google ces 2020 slide

Google seems to have a fascination with slides at its events, and at CES 2020, I finally got the chance to give one of them a ride. Here’s a full review of Google’s CES 2020 slide.

In case you’ve missed it in recent years, Google has set up huge booths at major tech events including past years at CES and even Gamescom to show off Stadia. At CES 2020, Google is back with another massive booth, and mounted to the back, there’s a set of four slides that land riders in a ball pit at the bottom.

The line

As with any attraction, the Google Assistant slide starts with a line, and thankfully, it moves pretty quickly. It starts downstairs, and unless you hit it during peak times, it seems like you can immediately walk upstairs to wait for your turn. Google sends four riders down at once every few minutes, so things move quickly. I’m glad it’s nothing like the “Google Assistant Journey” line or that absolutely insane line for the gumball machine (aka swag dispenser) that’s usually upwards of three hours.

The slide

Ok, here’s the fun part. After you’ve waited your turn, you can sit down and prepare to head down the slide.

google assistant 2020 ces booth

But, wait, what about your backpack or bag? This is, unfortunately, the only thing the Google slide at CES failed to account for. At CES, most attendees have a backpack, purse, or some sort of bag on their person. Google mentions several times that personal items aren’t allowed on the slide, but there’s no place to check your bag.

If you’re like me and have a backpack at the time, Google will probably allow you to go down the slide, but with the backpack on your front. I cannot stress this enough, it’s an amazing idea and you’ll see why below.

At this point, I also want to take a moment to give Google some credit. On the second day its booth was open, Google temporarily shut down the slide to give it a thorough cleaning. Granted, that shut the slide down for several hours of the day, but it’s nice to see Google is taking the CES flu seriously. Plus, it looked like there was a coating being added to probably make the slide even faster.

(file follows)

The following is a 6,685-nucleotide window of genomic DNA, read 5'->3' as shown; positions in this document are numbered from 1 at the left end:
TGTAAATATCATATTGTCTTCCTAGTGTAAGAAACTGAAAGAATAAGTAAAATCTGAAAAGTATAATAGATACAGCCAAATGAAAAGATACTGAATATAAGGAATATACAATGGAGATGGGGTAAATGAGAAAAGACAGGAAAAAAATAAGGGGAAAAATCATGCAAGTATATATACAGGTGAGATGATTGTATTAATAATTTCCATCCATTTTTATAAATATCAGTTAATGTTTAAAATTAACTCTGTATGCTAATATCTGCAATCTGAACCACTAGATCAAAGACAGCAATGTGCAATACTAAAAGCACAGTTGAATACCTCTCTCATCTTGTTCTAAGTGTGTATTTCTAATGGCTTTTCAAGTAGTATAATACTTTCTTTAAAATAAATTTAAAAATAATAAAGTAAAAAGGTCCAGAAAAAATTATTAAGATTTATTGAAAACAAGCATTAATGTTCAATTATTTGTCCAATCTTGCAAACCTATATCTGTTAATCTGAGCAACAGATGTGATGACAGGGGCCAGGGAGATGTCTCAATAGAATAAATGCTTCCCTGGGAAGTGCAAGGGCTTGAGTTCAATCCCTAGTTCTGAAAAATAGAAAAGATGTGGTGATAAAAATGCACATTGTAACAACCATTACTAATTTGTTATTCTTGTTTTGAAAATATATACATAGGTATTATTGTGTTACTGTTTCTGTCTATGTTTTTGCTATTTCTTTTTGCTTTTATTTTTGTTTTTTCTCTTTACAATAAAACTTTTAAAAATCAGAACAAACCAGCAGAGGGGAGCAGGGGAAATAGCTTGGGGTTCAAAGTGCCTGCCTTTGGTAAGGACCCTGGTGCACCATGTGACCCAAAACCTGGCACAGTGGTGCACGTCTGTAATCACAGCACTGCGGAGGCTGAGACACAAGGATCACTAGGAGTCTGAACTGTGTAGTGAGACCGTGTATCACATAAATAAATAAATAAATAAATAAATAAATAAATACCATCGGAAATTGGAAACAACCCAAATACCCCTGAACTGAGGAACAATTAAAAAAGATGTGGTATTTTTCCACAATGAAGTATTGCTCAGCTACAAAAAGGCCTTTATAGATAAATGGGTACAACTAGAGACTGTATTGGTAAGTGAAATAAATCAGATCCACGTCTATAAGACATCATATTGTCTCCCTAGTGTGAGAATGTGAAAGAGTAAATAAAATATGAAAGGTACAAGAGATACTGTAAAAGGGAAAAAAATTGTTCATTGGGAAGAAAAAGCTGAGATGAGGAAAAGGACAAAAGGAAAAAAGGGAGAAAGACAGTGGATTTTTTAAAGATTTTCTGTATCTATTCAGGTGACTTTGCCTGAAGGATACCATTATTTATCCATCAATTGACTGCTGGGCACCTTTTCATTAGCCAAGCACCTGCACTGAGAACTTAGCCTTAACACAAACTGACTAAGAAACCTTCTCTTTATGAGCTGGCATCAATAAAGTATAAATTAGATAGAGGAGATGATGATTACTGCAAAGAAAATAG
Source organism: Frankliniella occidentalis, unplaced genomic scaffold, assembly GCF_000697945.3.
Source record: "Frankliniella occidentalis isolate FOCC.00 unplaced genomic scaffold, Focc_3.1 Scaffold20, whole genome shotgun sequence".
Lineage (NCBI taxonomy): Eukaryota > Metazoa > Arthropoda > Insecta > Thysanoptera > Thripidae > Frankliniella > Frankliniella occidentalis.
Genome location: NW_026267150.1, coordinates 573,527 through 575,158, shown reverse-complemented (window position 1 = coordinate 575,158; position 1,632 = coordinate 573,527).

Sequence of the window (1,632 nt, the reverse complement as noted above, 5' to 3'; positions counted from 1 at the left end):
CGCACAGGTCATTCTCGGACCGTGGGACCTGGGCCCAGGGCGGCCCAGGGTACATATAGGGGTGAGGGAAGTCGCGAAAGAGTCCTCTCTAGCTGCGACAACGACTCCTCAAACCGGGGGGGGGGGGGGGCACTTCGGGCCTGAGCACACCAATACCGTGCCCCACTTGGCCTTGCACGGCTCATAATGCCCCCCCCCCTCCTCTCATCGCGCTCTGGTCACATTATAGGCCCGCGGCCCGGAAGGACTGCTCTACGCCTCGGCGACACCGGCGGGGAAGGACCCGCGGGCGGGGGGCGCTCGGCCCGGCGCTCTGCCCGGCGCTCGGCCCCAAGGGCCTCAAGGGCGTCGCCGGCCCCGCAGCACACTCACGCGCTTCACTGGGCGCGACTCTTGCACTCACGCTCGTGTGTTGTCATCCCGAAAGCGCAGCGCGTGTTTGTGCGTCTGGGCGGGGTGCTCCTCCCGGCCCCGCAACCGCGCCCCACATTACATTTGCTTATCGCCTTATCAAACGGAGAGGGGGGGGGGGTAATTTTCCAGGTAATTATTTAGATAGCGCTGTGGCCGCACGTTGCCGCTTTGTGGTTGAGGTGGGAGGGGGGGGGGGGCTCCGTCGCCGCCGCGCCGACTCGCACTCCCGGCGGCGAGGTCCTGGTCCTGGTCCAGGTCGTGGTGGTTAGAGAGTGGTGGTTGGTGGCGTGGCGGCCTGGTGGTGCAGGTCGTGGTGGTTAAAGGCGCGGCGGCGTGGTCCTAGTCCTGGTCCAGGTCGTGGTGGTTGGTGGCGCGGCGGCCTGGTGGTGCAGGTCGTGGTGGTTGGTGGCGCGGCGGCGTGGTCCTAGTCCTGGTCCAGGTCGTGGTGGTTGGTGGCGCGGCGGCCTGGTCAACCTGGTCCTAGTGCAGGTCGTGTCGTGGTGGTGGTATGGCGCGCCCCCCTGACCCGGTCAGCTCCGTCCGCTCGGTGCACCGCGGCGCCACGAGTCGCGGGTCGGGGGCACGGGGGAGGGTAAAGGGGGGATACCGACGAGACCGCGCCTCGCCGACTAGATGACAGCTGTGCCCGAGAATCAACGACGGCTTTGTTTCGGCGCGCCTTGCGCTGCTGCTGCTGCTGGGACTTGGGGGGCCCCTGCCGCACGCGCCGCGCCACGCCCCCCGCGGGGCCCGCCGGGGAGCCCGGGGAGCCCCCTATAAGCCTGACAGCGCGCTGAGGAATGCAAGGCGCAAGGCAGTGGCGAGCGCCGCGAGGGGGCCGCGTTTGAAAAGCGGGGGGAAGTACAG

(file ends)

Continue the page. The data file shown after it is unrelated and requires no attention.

Anyway, back to the experience. As your turn arrives, you’ll be asked to head over to one of the multi-colored slides (I picked red) and sit down in preparation of the quick ride.

The moment is here. The Googler on hand tells you to go, and you inch yourself forward to the tipping point. The slide is much faster than you’d first expect. It only lasts a few seconds, but it’s a whole lot of fun too. But what about the landing?

The ball pit

At the bottom of Google’s slide at CES 2020 is a ball pit filled to the brim with white and clear plastic balls. Upon impact, these balls fly forward in a wave toward the cameras recording you as you get buried underneath. This is why it takes a few minutes to get the next group down.

You’ll quickly sink in these balls, and especially if you’re wearing a backpack up front, it’s really hard to get up. Once you do, a team of enthusiastic Googlers assist you to the stairs where you can emerge from the experience, probably with a huge smile on your face.


What Google doesn’t mention before you get in line is that the slide also makes a GIF of your ride down. As you get out of the ball pit, Googlers are standing by with Pixel 4s in colored cases to match the slide, all with your GIF processed and ready to be sent your way. This can be done either via Google Photos or by email.

Remember how I mentioned that Google has you put your backpack in front of you? Well, it results in pretty much the best GIF ever. Because of the angle of the camera, all that’s seen is a backpack with a couple of sneakers sticking out of the bottom.

google ces 2020 slide ball pit

At first, the Googlers sending the GIFs actually thought I somehow went down the slide backward. Needless to say, this is my favorite thing to have come from CES 2020.

Worth the wait?

Yes, absolutely! The line for the Google slide at CES 2020 isn’t particularly long, and it’s well worth the quick ride down. 10/10! I’d would do it again! Of course, you’ll need to be at CES first to give it a shot.

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Ben Schoon

Ben is a writer and video producer for 9to5Google.

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